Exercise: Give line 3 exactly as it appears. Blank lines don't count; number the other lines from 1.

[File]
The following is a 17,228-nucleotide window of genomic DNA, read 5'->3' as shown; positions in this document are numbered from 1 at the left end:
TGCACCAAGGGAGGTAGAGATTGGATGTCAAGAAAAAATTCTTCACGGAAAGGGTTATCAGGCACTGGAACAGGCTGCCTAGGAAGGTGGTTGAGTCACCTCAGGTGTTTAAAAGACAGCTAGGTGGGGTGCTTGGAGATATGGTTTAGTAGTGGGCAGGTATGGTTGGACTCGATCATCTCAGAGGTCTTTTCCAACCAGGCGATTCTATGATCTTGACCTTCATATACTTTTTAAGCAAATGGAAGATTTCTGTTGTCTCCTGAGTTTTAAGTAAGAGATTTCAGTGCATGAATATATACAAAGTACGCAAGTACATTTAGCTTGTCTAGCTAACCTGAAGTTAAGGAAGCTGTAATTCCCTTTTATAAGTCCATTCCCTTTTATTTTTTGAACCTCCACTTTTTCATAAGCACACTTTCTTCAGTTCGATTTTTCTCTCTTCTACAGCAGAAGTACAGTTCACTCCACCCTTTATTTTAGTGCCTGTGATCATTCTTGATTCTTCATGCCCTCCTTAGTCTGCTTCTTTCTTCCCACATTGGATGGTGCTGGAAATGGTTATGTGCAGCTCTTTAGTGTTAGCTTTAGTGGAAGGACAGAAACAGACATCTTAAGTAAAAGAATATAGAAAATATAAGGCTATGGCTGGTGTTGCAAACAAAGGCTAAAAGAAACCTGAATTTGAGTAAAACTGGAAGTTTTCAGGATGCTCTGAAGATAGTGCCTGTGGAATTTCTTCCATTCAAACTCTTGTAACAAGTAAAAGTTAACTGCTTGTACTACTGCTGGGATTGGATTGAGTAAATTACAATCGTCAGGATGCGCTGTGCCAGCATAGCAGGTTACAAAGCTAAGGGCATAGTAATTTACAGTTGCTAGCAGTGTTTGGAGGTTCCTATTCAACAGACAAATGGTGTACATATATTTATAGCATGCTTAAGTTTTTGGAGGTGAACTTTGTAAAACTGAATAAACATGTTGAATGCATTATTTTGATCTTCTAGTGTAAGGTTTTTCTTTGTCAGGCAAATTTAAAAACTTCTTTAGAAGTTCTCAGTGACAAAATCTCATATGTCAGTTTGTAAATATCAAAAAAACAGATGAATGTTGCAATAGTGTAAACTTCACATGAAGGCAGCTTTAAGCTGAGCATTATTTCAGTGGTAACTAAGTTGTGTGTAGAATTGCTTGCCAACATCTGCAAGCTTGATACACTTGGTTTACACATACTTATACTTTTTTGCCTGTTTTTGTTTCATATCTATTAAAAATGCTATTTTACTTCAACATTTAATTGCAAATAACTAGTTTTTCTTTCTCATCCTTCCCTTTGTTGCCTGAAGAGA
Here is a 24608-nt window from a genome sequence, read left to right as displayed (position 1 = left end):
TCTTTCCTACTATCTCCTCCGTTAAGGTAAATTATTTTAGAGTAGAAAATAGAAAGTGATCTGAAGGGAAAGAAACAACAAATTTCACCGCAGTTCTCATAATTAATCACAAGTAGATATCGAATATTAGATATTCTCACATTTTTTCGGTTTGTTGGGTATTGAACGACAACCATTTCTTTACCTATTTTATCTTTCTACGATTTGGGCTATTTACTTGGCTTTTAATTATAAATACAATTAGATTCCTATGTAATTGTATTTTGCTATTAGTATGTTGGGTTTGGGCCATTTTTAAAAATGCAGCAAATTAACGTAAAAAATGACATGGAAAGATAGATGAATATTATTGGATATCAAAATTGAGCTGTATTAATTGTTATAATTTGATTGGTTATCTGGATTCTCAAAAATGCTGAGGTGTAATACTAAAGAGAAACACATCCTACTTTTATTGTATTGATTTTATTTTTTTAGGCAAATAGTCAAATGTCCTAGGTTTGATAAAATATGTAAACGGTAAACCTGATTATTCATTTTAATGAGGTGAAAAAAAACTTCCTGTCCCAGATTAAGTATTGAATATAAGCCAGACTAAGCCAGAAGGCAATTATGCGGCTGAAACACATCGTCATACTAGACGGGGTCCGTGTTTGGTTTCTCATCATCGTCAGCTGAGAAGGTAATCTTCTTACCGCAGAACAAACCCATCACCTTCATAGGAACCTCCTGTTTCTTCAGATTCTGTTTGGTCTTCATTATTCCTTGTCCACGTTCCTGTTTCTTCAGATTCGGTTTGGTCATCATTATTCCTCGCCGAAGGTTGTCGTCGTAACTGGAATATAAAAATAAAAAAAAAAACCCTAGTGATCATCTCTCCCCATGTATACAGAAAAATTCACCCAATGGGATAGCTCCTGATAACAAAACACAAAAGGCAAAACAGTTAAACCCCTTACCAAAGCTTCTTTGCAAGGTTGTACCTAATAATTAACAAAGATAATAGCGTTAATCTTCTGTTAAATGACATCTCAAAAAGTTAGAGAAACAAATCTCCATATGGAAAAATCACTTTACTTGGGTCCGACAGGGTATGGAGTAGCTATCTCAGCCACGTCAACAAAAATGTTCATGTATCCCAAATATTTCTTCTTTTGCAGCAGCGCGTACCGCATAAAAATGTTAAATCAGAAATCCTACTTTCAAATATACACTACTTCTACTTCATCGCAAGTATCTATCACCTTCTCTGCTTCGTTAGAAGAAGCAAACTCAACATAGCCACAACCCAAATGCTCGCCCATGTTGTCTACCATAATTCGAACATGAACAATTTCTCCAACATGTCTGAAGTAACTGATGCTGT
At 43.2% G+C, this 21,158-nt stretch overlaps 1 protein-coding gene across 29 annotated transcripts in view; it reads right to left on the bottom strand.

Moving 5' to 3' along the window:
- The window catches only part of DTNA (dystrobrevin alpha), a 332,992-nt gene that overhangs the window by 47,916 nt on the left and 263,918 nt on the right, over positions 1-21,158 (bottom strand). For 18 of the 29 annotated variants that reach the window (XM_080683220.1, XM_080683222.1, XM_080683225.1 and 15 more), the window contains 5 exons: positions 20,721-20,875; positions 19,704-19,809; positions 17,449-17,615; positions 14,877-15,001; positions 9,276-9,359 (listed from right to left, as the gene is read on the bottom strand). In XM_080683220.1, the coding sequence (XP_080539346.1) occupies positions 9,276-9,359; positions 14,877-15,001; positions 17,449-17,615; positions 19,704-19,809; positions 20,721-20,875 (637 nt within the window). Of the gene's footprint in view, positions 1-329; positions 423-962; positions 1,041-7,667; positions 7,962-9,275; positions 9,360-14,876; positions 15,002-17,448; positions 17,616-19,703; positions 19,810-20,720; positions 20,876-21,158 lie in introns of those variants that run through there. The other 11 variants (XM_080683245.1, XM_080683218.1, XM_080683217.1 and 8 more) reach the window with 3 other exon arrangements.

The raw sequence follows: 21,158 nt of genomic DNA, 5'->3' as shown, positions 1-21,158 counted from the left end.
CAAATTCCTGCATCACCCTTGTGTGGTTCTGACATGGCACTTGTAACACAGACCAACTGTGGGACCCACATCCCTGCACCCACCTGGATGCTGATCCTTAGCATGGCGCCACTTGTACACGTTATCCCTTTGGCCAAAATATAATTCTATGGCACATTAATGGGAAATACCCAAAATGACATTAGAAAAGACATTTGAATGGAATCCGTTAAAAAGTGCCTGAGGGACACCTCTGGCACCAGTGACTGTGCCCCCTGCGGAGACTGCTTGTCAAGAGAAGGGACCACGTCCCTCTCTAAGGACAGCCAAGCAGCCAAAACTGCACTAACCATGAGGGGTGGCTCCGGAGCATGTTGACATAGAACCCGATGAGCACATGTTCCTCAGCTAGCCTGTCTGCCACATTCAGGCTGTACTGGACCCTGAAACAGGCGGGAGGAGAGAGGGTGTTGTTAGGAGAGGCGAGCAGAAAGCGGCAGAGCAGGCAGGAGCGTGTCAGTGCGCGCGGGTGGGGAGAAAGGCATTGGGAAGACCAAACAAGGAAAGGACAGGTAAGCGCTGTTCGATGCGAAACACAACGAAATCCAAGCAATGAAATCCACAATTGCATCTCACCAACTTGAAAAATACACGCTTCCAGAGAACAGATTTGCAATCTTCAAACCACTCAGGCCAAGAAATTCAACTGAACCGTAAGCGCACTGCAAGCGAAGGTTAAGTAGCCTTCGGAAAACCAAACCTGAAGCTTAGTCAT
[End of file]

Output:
Here is a 24608-nt window from a genome sequence, read left to right as displayed (position 1 = left end):